It was a challenge, for sure. It really is "all that." It was hard, and fun, and painful in ways that I didn't expect, particularly given my remarkably injury-free training period. But Emily and I finished it --sans medical intervention!-- and in a respectable time. We met two of our goals of (1) finishing, and (2) finishing in under 4.5 hours. I had a great first half (finishing the half marathon distance in 2:01) but a more difficult second half that left me running through a degree of pain I hadn't ever had to run through before. Emily and I finished together in 4:28:16, and by the end of the day, we were already strategizing about our next marathon. I am incredibly proud of us, and am so grateful for all the words of support and encouragement that we received leading up to the race. And of course, I'm ever so grateful to Wayne for several months of post-long-run breakfasts and his willingness to take on the role of ground support for us this past weekend. Thank you all for helping us get to our goal!
The Nitty Gritty
It was a challenge, for sure. It was hard. (Shocking, I know.) It was fun. ("It was fun?!" my left leg chimes in, incredulously. "Yes," I remind my left leg, "while you were screaming, other parts of me were having fun.") It was harder than I expected, but in a different way than I expected. See, Emily and I have had a blessedly injury-free training period. For four months, we managed to ward off injuries that had plagued us both off and on over the past several years. For those who don't know or don't remember, I essentially broke my butt a while back -- an overuse injury likely due to too much running -- before finally switching to a running + cycling regimen that ultimately helped me (and what Wayne dubbed "my broken butt") to heal. I had been butt-injury free for a good long chunk of time before we began training. In fact, I ran the Seattle Half Marathon in 2007 and 2008, staying butt-injury free and setting personal records both times-- before even thinking about the possibility of marathon training.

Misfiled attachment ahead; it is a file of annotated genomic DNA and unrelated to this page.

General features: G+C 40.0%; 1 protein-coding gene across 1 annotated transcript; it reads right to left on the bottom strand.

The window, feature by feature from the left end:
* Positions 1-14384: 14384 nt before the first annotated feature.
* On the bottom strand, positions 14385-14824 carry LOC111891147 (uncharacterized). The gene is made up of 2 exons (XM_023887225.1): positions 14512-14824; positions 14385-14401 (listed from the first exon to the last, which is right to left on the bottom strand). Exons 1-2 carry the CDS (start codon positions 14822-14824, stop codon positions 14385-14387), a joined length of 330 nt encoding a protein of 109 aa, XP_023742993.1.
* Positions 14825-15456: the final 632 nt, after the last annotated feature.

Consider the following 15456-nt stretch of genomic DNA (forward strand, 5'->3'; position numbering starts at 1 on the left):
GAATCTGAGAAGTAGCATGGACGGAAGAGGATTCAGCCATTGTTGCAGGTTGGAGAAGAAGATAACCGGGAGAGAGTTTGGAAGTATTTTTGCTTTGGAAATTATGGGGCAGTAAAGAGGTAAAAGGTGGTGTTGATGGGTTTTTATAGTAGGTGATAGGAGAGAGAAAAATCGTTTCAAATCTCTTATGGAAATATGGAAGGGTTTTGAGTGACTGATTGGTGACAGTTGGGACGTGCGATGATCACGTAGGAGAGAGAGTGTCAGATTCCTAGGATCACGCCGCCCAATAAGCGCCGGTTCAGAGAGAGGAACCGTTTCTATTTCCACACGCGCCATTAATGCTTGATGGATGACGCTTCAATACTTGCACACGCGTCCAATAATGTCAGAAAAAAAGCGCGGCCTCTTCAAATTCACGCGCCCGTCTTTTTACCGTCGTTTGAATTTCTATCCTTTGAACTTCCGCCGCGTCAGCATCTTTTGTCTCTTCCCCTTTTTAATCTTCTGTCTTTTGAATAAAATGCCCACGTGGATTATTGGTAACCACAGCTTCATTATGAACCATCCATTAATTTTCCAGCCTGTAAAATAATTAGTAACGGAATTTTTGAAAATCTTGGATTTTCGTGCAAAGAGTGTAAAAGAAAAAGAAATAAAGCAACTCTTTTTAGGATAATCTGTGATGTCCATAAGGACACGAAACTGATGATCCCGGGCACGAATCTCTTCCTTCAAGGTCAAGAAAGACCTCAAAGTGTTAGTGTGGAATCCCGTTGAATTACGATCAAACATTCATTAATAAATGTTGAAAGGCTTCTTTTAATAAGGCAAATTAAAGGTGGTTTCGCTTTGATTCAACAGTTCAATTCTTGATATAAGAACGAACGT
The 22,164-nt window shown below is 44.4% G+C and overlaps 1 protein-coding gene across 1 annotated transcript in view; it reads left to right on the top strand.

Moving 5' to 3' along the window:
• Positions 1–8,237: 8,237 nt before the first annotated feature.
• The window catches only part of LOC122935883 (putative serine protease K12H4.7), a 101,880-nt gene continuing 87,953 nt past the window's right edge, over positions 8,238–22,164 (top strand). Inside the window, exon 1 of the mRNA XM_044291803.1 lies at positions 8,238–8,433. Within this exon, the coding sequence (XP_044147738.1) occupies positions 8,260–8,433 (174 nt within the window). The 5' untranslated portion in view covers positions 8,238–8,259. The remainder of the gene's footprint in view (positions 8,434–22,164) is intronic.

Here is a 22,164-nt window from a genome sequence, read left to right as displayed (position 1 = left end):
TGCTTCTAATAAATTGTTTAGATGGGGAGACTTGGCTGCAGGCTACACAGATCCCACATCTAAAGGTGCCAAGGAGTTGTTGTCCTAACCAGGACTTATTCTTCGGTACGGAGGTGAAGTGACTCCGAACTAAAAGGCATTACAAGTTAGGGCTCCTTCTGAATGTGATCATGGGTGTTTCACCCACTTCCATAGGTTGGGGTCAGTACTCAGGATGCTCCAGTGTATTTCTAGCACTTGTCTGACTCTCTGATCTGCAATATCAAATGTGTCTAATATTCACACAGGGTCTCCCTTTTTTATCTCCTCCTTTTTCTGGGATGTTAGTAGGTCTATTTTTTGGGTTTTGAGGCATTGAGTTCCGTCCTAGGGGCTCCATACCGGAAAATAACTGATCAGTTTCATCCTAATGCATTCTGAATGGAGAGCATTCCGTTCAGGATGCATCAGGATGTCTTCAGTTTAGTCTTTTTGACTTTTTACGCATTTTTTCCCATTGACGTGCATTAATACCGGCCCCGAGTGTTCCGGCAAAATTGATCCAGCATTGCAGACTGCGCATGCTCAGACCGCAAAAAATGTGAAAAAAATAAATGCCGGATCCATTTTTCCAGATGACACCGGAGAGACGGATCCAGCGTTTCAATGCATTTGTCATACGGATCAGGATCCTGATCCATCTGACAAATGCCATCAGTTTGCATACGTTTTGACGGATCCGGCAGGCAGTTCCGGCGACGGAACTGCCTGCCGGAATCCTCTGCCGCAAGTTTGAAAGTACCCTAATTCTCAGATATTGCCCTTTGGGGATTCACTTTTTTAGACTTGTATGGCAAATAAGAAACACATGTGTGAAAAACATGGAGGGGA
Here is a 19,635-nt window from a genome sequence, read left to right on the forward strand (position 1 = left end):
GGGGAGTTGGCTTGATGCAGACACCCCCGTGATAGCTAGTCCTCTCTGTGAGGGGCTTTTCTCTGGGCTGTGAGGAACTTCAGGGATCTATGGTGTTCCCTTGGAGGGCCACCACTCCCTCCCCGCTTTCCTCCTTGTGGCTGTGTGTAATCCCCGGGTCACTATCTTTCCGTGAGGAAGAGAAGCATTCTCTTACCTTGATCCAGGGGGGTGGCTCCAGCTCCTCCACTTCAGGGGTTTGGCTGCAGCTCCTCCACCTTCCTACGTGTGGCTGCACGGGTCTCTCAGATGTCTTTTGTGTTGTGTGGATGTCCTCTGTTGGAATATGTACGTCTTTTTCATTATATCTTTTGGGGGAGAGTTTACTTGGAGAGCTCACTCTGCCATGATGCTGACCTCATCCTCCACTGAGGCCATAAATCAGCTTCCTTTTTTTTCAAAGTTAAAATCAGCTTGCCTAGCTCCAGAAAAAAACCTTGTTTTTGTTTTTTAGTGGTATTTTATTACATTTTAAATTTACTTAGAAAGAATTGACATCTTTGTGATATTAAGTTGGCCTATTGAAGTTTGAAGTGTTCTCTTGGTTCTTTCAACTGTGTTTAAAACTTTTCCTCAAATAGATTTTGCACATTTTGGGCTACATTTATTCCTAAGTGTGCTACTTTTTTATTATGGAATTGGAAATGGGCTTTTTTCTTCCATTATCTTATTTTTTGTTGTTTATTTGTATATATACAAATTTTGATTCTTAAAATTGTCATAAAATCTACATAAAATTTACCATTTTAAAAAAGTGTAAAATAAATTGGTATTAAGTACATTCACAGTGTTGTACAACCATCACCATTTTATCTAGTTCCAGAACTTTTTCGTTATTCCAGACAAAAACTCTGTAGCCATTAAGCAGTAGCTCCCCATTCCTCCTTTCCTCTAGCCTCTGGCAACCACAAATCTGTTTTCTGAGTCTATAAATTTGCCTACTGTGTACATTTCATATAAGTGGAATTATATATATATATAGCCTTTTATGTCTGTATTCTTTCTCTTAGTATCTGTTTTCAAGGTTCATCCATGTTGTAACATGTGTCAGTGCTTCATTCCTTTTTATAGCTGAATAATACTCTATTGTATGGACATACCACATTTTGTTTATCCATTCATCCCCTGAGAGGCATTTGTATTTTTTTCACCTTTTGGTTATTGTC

So our training went remarkably well. Even the 16-, 18- and 20-milers. They were long, and exhausting, and hard -- but I finished them whole and healthy -- with mostly only the expected muscle fatigue and general tiredness at the end. But with stretching and icing, and all that good training stuff, by the next day, the whole body felt good. I did start getting some nagging heel pain at the end of the 20-miler, but did my best to figure out the cause, do the necessary stretching, and nip that in the bud.
So marathon weekend finally arrives. The forecast called for likely rain on marathon morning, and we could hear the pouring down rain outside our hotel room window Saturday night. We were thus pleasantly surprised to arrive at the start line Sunday morning under completely clear blue skies. Relief! We had trained in the rain (our 18-miler was a miserable 3 hours in pouring, cold rain, and my shoe-saturated 13-miler in so-flat-the-water-has-nowh
A Strong First Half